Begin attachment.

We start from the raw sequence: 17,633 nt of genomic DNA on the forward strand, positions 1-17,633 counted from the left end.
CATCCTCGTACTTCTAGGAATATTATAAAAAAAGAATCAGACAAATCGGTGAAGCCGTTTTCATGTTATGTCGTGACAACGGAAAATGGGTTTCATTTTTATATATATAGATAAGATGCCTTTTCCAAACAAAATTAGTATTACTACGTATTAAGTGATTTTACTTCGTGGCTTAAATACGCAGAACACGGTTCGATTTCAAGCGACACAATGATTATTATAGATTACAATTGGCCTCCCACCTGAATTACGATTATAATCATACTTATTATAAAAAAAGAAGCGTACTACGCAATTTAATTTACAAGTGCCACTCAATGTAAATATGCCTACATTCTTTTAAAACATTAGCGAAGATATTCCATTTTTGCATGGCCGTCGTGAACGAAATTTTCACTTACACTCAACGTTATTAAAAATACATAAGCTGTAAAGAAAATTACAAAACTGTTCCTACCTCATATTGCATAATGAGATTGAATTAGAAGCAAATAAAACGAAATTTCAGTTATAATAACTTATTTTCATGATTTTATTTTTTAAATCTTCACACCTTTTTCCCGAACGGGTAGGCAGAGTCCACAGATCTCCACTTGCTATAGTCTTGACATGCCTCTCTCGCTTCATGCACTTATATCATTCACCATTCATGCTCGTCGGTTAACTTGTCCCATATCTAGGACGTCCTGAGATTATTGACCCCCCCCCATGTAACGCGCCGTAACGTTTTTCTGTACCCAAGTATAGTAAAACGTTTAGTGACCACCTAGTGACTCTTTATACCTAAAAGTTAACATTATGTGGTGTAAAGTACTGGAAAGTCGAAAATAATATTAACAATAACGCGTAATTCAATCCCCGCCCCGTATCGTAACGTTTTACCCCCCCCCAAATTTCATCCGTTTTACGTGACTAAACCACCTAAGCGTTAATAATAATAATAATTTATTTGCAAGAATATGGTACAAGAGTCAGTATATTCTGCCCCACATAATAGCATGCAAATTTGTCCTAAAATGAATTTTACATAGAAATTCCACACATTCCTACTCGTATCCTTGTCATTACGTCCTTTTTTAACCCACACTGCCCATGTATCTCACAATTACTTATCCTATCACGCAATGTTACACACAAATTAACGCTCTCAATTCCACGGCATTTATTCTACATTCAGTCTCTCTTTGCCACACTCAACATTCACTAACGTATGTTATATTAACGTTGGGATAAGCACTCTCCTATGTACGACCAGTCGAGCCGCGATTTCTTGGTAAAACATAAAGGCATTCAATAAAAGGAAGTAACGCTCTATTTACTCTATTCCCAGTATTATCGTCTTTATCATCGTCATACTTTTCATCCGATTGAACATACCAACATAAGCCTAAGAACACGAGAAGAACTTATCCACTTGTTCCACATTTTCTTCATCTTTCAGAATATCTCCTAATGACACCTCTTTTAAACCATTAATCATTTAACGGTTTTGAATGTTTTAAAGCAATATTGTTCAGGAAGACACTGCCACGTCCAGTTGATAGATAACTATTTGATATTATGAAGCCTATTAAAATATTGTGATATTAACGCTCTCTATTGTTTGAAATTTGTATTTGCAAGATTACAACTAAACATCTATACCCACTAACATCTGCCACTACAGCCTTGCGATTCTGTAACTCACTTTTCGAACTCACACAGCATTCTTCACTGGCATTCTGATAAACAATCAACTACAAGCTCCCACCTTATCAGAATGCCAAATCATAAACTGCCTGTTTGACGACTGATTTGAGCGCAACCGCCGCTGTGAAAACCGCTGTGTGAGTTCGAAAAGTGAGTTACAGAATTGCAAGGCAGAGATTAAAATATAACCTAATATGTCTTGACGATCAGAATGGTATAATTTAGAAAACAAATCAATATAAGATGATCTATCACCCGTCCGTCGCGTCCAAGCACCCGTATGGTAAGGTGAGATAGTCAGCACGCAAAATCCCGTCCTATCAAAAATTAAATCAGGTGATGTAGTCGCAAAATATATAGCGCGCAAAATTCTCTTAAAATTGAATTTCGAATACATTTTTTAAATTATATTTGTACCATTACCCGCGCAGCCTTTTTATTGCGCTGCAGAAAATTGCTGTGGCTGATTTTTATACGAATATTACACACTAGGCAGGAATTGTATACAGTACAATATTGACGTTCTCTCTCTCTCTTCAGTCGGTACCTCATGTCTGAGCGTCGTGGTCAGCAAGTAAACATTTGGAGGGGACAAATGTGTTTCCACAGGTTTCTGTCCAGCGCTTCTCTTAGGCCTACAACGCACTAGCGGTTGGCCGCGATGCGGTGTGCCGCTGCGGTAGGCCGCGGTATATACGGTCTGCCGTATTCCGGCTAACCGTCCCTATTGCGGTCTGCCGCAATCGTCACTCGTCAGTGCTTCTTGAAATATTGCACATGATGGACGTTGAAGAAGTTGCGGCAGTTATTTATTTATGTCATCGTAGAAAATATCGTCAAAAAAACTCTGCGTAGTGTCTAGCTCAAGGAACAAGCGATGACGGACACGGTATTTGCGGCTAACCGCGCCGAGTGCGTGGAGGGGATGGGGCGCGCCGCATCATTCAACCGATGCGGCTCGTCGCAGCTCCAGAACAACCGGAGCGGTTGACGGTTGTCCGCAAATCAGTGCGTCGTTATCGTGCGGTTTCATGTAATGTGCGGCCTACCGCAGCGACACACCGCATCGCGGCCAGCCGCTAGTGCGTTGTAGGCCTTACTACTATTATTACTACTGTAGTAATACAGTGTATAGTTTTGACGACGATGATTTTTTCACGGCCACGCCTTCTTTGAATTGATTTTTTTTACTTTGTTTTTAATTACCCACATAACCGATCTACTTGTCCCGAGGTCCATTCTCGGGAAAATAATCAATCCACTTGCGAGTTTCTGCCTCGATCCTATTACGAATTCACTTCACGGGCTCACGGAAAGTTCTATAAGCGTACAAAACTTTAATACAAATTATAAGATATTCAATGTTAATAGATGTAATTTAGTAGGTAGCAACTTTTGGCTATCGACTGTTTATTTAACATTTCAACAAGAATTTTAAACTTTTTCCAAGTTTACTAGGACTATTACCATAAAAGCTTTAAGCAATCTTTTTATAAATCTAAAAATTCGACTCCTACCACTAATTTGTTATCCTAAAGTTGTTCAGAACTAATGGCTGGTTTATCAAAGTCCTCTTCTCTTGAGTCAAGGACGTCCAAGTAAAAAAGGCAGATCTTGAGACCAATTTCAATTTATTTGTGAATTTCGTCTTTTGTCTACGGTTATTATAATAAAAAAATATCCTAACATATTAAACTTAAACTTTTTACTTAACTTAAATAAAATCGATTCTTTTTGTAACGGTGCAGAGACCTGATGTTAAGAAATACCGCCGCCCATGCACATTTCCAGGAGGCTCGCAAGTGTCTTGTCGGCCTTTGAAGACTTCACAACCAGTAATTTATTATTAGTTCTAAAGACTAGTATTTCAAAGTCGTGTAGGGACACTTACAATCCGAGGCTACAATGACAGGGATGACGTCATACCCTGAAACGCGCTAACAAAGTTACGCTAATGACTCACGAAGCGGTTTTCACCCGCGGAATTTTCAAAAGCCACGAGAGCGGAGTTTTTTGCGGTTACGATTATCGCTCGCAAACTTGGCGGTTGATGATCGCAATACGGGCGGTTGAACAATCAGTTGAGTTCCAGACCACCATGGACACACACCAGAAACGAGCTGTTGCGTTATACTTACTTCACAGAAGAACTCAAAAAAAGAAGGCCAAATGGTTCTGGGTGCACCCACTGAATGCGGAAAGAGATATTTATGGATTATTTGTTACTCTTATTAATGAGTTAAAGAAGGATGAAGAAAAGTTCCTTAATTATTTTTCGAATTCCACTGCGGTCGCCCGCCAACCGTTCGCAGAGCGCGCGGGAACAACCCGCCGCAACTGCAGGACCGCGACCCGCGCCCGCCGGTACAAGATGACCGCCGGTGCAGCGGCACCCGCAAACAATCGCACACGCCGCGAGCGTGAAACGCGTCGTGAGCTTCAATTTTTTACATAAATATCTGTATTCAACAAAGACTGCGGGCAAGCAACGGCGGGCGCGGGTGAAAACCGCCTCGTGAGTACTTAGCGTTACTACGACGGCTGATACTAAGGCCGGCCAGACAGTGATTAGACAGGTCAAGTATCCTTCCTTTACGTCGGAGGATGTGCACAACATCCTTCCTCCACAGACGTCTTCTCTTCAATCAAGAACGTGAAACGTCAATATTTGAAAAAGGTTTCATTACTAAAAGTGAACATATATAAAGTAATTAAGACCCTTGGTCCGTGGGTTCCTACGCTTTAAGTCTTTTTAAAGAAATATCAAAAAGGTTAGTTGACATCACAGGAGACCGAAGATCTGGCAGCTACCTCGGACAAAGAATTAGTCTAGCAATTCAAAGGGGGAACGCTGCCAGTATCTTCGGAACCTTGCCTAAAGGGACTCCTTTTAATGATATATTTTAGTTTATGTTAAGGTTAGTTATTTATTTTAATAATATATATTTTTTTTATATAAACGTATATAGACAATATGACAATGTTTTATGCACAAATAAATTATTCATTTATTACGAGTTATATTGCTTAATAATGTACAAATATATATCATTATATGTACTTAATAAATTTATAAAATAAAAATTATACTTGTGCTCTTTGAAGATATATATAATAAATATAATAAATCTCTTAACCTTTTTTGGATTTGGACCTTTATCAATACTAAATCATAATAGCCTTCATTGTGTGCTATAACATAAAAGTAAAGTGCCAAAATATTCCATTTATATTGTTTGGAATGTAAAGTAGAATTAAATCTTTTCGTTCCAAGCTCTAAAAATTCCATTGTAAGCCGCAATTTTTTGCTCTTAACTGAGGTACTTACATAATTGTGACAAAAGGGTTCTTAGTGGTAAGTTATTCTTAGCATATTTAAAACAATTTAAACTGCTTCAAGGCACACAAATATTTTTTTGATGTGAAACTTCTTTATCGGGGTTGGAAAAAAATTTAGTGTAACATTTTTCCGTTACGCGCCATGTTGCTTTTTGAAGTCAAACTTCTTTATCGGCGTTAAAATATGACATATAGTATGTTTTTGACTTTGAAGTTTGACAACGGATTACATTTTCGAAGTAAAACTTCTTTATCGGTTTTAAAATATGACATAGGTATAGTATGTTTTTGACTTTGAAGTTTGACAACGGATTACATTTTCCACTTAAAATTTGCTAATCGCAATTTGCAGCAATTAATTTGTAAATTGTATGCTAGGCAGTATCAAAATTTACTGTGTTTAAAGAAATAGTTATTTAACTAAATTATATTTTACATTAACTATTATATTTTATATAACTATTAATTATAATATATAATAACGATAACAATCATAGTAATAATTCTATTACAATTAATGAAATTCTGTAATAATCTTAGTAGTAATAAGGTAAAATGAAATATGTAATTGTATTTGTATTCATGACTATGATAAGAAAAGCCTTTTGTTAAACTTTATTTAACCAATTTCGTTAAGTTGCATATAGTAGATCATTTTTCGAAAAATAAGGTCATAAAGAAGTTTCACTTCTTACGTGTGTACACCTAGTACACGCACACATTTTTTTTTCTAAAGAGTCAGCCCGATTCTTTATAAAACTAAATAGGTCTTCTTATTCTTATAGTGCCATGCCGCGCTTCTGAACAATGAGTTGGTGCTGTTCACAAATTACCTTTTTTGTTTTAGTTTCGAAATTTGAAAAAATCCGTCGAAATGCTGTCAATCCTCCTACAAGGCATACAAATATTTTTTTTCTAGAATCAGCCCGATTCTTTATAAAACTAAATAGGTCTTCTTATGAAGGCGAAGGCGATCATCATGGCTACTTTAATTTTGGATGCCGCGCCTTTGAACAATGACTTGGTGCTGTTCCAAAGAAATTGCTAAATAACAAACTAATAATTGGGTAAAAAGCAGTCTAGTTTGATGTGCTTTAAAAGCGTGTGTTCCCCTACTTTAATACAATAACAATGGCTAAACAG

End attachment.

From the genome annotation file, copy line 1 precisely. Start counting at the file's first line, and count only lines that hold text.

We start from the raw sequence: 17,633 nt of genomic DNA on the forward strand, positions 1-17,633 counted from the left end.